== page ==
Taylor had provided sufficient ambulances for the sick and wounded to be transported to safety, but Gen. Henry H. Sibley ordered the men placed aboard the hospital ship, Cornie, and, an attempt was made to pass through the federal lines under a hospital flag. The plan did not succeed and all aboard were captured.
Among the members of the 28th captured aboard the hospital ship were Cpl. George W. Massey, Pvts. Edward S. Dolton, Michel T. Bryant, Elisha H. Carter, Richard M. Cook, R.S. Crawford, Robert Crayson, A.B. Davis, F.L. Farnell, Joseph Benjamin Hammonds, Asbury W. Milner, Jasper W. Milner, Pierce B. Monk, James A. Murphy, Algerine G. McCan, William T. McElroy and Frank Ponir, all of whom would be exchanged May 11, 1863, on Prophet's Island in the Mississippi River below Port Hudson.
In Taylor's official report of the fighting at Camp Bisland and at Irish Bend, be said of the 28th:
"Col. Gray and his regiment ... deserve most favorable mention. Their gallantry in action is enhanced by the excellent discipline which they have preserved, and no veteran soldiers could have excelled them in their conduct during the trying scenes through which they passed ...."
On July 9, 1863, Sgt. B.W. Stone of Company E wrote from Labadieville:
"The health of the regiment is tolerable good at this time and we are faring tolerable well now, but I don't know bow long it will last for we are running short of money. We haven't never drawn but twice since we have been in the service but I think that we will draw before long."
The 28th was ordered to New Iberia at the end of August and remained in south Louisiana for several months, crisscrossing the area on frequent marches until a shipment of much needed arms was due to be transported across the Mississippi River.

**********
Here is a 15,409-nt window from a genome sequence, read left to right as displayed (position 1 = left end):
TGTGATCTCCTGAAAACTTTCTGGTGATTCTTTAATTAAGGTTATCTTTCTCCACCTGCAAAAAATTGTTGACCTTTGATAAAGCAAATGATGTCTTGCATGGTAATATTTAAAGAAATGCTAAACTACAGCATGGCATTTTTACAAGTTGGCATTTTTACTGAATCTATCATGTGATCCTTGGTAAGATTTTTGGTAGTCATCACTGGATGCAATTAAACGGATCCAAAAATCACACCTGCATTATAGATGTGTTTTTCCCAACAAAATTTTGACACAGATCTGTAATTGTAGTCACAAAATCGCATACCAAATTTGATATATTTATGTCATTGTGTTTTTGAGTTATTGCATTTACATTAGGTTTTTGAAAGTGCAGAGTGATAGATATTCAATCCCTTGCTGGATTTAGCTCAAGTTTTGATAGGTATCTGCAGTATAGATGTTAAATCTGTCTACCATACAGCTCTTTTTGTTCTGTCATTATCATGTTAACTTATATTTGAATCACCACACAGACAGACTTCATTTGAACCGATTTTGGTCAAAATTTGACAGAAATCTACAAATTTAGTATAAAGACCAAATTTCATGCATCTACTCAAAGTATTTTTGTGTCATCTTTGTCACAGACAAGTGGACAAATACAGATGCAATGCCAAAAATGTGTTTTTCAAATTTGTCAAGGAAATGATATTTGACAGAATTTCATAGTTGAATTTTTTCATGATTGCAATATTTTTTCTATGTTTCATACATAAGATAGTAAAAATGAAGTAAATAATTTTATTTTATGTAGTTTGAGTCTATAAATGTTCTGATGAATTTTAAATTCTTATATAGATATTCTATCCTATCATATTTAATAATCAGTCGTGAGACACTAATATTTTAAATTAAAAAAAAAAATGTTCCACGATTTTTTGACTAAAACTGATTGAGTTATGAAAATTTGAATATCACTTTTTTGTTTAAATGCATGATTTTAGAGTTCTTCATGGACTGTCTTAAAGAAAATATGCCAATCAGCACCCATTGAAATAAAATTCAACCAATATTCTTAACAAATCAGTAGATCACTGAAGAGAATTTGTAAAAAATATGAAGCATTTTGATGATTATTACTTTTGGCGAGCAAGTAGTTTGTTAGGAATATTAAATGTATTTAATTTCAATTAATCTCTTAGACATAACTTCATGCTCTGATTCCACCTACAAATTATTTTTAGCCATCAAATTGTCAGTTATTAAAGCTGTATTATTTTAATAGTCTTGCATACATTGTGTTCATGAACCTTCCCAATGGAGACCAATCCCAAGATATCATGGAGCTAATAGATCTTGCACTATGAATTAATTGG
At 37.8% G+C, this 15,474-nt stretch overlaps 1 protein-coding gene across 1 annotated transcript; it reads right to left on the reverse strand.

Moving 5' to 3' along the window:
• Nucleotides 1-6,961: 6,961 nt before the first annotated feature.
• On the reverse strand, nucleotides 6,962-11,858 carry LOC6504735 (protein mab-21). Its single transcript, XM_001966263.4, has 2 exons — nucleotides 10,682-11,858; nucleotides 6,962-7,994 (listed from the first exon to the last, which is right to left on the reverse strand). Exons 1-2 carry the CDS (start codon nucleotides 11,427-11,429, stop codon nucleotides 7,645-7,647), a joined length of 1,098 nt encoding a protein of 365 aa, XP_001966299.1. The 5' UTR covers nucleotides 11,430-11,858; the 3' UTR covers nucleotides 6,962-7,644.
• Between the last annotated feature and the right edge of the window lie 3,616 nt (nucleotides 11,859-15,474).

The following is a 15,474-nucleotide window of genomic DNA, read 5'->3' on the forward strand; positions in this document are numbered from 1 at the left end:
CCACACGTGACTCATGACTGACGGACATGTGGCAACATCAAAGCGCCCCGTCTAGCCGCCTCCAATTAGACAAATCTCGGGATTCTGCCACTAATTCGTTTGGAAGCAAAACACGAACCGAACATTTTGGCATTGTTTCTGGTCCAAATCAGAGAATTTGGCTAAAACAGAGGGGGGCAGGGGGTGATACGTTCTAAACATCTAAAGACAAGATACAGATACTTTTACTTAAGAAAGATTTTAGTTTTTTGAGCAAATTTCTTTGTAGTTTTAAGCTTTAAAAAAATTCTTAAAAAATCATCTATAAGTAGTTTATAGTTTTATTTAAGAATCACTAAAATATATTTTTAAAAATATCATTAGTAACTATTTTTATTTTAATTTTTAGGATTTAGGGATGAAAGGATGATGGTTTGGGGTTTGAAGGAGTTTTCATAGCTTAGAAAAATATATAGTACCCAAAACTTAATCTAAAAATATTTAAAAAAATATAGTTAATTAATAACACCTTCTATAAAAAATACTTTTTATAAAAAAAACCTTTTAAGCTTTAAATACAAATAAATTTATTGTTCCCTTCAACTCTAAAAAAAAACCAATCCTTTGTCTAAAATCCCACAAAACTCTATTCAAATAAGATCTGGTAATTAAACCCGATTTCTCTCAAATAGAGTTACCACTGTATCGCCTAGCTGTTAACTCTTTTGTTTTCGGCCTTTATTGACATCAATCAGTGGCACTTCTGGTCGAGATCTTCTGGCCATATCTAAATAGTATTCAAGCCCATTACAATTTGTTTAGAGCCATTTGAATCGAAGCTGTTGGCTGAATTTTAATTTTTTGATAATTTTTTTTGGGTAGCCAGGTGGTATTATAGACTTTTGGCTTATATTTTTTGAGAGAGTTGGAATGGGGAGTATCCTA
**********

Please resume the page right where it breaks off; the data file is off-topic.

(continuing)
In December, the 28th was ordered to Monroe to protect the shipment, but the winter weather proved as formidable a foe as did the Yankees. A member of Gray's staff, Felix Poche, described a terrible storm that lashed the men on the march:
... those poor soldiers were drenched to the skin, shivering with cold, starving and dog tired after a march of 15 miles, having nothing with which to cover themselves, and spent a miserable night near to the fire, as best they could.
New Year's Eve did not prove to be any better for the men of the 28th, for Poche wrote:
... the weather was extreme, in the morning it rained and later it snowed, and the ground froze. One can well understand the misery and suffering of our poor soldiers without tents, and practically no fire due to the poor quality of the firewood.
In late January, 1864, the 28th was ordered to return to Pineville where they remained until Banks began his Red River Campaign in mid-March. After the fall of Fort DeRussey, Taylor was forced to evacuate Alexandria and retreat towards Natchitoches. Grudgingly giving ground to Banks' army, Taylor's forces skirmished with the enemy to slow their advance as much as possible.
Every person has his or her limit, and on April 8, 1864, Taylor would retreat no farther. Three miles south of Mansfield at Sabine Crossroads, Taylor made his stand.
Mouton's division, which included the 18th Louisiana, the 28th Louisiana and the Consolidated Crescent Regiment, formed a line of battle on a ridge on the east side of the Moss Plantation. Before them was a field with a new growth of wheat, wet with the rain from a spring shower, across which they must charge to reach the enemy troops who hid behind a rail fence one-half mile away.